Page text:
The founders of modern structural engineering created structures that were inspiring in their form and economical in their execution. While this economy was undoubtedly driven by financial pressures, it was also a result of the ideological purity of the design. At the time, complicated structural designs were simply beyond an engineer’s ability to calculate. However, within the past few years, the explosion of computational power has enabled engineers to design and create structures that are extremely complex and beyond one’s ability to comprehend without the aid of a computer (some are conceptually unfathomable even with a computer). Our modern analytical tools can yield a more efficient structure than one achievable through simpler means, but these same tools can also enable the creation of overly complicated structures that are financially and materially expensive. In this lecture, Bill Baker,Partner in Charge of Structural Engineering at Skidmore, Owings & Merrill, LLP, will propose a design philosophy to bridge the divide between design and analysis.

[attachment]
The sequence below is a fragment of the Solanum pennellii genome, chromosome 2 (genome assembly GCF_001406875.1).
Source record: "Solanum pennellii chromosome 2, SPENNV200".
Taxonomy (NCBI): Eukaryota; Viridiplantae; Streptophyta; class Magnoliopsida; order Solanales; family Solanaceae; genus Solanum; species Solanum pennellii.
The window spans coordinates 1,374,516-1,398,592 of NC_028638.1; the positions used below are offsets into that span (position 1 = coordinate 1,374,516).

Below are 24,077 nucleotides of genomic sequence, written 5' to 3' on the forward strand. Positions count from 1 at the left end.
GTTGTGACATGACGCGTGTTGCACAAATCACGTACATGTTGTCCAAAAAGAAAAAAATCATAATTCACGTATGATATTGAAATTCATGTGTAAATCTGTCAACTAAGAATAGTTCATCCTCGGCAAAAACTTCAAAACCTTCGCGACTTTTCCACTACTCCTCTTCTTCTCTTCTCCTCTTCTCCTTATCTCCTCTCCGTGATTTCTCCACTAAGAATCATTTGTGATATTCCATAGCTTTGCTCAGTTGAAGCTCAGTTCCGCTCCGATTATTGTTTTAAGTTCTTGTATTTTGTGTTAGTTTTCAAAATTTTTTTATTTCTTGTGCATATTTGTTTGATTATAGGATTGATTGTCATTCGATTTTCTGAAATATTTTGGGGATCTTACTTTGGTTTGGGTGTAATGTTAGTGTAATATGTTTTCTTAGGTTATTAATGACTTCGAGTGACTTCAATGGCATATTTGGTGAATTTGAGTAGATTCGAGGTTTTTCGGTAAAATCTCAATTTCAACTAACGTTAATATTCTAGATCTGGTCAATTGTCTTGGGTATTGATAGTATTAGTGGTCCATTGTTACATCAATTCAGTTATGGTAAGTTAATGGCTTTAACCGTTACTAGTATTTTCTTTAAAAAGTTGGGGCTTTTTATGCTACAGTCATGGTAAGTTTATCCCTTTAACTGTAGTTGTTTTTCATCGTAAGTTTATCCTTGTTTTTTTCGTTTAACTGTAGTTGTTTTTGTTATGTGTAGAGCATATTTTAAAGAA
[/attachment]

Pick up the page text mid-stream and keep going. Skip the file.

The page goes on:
William F. Baker is the Structural Engineering Partner for Skidmore, Owings & Merrill, LLP. Throughout his distinguished career, Bill has dedicated himself to structural innovation. His best known contribution has been to develop the “buttressed core” structural system for the Burj Khalifa, the world’s tallest manmade structure. While widely regarded for his work on supertall buildings, his expertise also extends to a wide variety of structures, such as the GM Entry Pavilion and Millennium Park's Jay Pritzker Pavilion and BP Pedestrian Bridge. Bill is also known for his work on long span roof structures, such as the Korean Airlines Operations Center, as well as for his collaboration with artists, including Jamie Carpenter, Inigo Manglano-Ovalle, and James Turrell.
In addition to working at SOM, Bill is actively involved with numerous institutions of higher learning, as well as various professional organizations. He is the 2010 recipient of the Gold Medal from the Institution of Structural Engineers (IStructE), the first American to receive the Fritz Leonhardt Preis (Germany) and the recipient of the CTBUH's Fazlur Rahman Khan medal. Bill is a Fellow of both the American Society of Civil Engineers (ASCE) and the IStructE, and frequently lectures on a variety of structural engineering topics within the U.S. and abroad. He was recently elected to the US National Academy of Engineering.
Sponsored by the Department of Civil and Environmental Engineering
Distinguished Annual Lecture